• While the RLT, the County Planning Board, the League of Women Voters, the Maryland Environmental Trust, the Audubon Society County questioned funding to support development of Belmont, both the County Executive and a divided County Council decided to provide the College sufficient funding to purchase the property. No civic, historic or environmental group supported the college’s funding request.
  • The Community College President who envisioned the development of this land locked 82 acre historic parcel has retired.
  • In the past five years we have spent (both RLT and private law suits) over $200,000.
  • From Community College financial statements, it is readily estimated that the College and its Foundation have spent over $500,000 in legal fees and over $1.3 million buying out the would be condominium developer. The Belmont Conference center has lost over $300,000 from operations since being acquired by the Community College.

 

History of Rockburn Land Trust

The Rockburn Land Trust was established in 1989 with guidance from the Maryland Environmental Trust. The RLT is a volunteer land trust based in Howard County, Maryland in the fast-growing Baltimore/Washington corridor. Before the real estate bubble broke buildable home sites range from $75,000 to $350,000 per acre.

The RLT has successfully worked with MET to preserve approximately 20 parcels of land amounting to almost 200 acres. In 1996, one of these easement donors accused the MET of “fraud in the inducement” in securing their 1989 easement. RLT members worked closely with the MET and the Maryland Attorney General’s office and this case was resolved unanimously in favor of the MET by the Maryland Court of Appeals.[5] The RLT incurred modest cost related to this action (less than $20,000) since the cost burden fell on the Maryland Department on Natural Resources.

Lesson 5 – When you can, work with governmental agencies so they bear the legal burden.

 

Conservation Defense Insurance

Easement enforcement and defense increasingly challenges land trusts. Enforcement is complicated and more so if the land trust is a third party to the easement.[6] The Land Trust Alliance (Alliance) is investigating developing insurance to help cover litigation costs that could be valuable in some of these situations.[7] Would Defense Insurance have made a difference if it had been in existence in 2004? In our opinion a resounding YES.

  1. Uncertainty would have been reduced. While our forefathers “with a firm reliance on the protection of Divine Providence” pledged “to each other our lives, our fortunes and our sacred honor,” most Americans today are sufficiently risk adverse that reliance on good solid legal expertise and experience would better position a land trust for a defensive action.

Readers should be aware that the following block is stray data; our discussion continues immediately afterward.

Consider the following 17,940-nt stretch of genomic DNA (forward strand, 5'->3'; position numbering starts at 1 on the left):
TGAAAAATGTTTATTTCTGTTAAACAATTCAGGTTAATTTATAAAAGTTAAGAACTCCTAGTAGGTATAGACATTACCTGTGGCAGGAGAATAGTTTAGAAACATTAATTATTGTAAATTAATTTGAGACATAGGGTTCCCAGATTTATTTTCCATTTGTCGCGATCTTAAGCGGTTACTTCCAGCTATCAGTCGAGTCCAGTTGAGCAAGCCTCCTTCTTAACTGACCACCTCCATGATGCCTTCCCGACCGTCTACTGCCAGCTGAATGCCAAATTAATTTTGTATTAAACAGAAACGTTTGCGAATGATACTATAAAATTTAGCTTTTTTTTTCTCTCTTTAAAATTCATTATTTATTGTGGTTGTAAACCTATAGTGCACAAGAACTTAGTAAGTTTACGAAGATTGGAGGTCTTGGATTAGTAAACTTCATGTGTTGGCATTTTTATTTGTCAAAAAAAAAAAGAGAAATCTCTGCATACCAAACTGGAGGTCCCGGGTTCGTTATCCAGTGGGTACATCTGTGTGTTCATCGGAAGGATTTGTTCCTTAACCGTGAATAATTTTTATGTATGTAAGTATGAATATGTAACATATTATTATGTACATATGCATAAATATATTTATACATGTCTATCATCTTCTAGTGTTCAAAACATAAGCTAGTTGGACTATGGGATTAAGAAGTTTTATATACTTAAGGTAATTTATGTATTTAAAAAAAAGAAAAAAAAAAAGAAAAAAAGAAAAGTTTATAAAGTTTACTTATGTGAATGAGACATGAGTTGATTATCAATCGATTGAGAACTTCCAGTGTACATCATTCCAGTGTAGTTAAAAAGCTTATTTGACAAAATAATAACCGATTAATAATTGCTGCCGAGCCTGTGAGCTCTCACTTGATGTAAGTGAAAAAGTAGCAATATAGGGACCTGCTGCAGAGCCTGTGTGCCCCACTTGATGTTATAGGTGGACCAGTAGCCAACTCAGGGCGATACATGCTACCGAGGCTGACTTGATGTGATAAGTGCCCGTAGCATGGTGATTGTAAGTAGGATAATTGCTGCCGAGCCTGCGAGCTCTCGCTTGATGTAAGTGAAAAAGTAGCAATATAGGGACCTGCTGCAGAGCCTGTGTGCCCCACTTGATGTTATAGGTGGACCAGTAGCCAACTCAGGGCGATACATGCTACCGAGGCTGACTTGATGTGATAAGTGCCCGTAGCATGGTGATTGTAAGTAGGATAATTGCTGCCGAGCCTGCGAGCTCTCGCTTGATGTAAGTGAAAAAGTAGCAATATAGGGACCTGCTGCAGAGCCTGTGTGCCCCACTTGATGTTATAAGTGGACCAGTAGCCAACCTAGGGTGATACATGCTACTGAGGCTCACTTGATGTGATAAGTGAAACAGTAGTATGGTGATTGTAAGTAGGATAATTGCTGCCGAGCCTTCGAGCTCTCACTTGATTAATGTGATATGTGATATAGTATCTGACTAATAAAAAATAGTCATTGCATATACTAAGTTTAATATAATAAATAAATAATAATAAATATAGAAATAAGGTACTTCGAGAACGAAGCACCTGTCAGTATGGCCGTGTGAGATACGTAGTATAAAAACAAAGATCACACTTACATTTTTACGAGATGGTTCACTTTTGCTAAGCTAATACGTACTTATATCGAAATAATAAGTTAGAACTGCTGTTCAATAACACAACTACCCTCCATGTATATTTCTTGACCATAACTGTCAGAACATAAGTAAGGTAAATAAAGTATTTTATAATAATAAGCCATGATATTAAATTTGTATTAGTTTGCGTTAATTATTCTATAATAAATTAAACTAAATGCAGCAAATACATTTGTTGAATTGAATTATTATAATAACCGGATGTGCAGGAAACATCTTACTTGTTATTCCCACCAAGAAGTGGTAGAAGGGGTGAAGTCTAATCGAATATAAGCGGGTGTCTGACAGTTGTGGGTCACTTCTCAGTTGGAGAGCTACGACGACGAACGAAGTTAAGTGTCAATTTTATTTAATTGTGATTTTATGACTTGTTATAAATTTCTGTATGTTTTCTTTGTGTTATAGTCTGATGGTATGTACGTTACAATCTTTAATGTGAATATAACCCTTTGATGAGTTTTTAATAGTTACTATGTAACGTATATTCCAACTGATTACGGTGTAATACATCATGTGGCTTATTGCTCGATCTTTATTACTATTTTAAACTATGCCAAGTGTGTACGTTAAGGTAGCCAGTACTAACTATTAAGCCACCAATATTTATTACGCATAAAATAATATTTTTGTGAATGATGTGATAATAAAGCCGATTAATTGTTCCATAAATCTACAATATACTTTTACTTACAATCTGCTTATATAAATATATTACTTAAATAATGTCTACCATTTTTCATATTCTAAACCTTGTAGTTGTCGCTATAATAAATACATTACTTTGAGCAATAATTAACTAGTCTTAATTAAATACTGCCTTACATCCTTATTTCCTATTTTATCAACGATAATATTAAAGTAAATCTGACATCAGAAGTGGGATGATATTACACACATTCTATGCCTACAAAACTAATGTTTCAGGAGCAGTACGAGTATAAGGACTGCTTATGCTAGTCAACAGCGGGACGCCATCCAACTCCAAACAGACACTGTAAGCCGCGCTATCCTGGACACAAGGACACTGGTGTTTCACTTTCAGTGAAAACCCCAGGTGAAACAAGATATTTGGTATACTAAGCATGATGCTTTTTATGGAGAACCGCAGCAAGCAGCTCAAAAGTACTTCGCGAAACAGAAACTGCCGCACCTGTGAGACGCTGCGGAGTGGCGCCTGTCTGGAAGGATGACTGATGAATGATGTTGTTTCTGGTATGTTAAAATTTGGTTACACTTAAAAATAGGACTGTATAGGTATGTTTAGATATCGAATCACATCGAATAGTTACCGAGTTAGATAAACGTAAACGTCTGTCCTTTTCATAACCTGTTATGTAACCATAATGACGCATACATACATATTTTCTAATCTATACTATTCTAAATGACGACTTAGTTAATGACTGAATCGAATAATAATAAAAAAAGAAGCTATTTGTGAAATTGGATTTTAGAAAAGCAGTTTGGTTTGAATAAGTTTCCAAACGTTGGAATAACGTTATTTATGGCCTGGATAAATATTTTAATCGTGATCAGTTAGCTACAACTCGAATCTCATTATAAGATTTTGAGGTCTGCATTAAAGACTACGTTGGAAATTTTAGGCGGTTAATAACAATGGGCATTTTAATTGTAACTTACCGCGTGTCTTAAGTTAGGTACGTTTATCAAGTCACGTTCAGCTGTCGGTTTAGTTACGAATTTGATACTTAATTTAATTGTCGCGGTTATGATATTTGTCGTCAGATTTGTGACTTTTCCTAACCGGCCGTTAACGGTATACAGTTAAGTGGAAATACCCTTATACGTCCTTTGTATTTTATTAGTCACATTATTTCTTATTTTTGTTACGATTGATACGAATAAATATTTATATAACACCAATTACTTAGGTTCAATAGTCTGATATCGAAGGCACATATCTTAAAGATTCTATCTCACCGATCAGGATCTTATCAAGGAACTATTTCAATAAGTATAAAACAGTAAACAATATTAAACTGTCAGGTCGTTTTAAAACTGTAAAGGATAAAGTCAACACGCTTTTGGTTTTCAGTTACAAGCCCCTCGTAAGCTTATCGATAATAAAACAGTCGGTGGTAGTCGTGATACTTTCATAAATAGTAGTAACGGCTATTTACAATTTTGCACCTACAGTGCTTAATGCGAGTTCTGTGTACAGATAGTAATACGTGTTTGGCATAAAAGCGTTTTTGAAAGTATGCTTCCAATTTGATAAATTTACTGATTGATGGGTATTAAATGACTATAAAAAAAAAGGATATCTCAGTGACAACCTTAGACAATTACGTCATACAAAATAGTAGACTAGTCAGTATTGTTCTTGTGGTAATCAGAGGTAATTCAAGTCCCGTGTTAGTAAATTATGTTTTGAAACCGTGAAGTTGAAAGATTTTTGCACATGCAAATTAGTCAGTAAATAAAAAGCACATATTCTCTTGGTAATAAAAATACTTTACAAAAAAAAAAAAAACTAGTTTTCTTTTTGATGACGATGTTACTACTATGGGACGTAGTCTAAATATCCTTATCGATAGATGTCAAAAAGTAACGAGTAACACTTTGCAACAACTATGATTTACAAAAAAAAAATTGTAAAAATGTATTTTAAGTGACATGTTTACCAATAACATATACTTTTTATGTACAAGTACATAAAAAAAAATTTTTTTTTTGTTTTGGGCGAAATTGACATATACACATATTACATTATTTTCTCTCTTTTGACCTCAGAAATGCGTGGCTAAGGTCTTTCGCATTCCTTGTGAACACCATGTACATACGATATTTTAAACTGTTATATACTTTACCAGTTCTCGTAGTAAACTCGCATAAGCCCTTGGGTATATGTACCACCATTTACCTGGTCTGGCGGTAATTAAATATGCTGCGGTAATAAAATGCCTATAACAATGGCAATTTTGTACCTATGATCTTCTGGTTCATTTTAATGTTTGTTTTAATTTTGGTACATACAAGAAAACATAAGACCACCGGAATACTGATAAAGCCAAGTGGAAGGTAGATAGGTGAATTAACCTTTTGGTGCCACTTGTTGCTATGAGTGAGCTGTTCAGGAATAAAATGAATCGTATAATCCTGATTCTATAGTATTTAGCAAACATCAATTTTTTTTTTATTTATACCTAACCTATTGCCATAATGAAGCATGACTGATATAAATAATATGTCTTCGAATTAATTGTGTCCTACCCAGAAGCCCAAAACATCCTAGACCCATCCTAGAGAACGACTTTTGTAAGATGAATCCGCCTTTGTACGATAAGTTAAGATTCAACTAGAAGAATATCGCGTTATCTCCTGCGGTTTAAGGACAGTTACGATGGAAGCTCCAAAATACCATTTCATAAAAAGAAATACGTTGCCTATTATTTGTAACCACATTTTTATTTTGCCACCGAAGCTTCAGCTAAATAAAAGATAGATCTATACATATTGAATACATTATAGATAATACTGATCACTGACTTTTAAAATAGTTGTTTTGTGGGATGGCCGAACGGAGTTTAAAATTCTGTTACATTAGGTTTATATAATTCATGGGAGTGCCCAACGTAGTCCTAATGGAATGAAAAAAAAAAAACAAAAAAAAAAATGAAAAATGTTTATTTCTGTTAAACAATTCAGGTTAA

2. Sources of Legal support – conservation defense is an arcane area and collective insurance would provide a nexus for sharing, building and networking expertise.
  3. The opposition (in our case developers) gets a stronger message if a formal Defense and Stewardship Fund has a basis in an insurance program. The possibility that such support was in existence may have caused the developers to hesitate.
  4. Settlement expertise would be useful. In our situation we have a clash of values: RLT is committed to conservation and historic preservation and the Community College is committed to building a campus and sufficient commercial activity to build a positive bottom line.
  5. From a business perspective, approaching donors for a targeted Defense and Stewardship Fund makes soliciting donations more feasible especially if a land trust can also point to a collective insurance program for back-up resources.

 

We look forward to the Alliance implementing the Conservation Defense Insurance program.

Disclosure: Dale N. Schumacher is the plaintiff in Howard County Circuit Court 13-C-07-069042 DJ. The Defendants are Howard Community College and the Howard Community College Educational Foundation.


[1] Lankford ND. The Last American Aristocrat: The Biography of David K.E. Bruce, 1898-1977. Boston: Little Brown & Co, 1996.

[2] Simonsen, Derek. Residents sue county over land-use decisions. Explore Howard web site. http://www.explorehoward.com/news/15929/residents-sue-county-over-land-use-decisions/ Posted 2/20/09. Accessed 2/23/09.

[3] Howard County Circuit Court 13-C-07-069042 DJ

[4] Zimmerman B, C Lindberg, P Plsek. Edgeware: Insights from Complexity for Science for Health Care Leaders. Irving, Texas: VHA Inc., 1998.

[5] Md. Envtl. Trust v. Gaynor, 780 A.2d 1193 (Md. Ct. Spec. App. 2001), rev'd, 803 A.2d 512 (Md. 2002).

[6] Jay, JE. *757 Third-Party Enforcement of Conservation Easements. Spring 2005;29 Vt. L. Rev. 757.

[7] Betterley Risk Consultants. An Analysis of Historic Data Relating to Easement Violations, Land Protection and Defense Insurance Feasibility. September 9, 2008.

Photos of Colonial Mansion and aerial view of Belmont surrounded by state park fields, forest and conservation properties courtesy of Rockburn Land Trust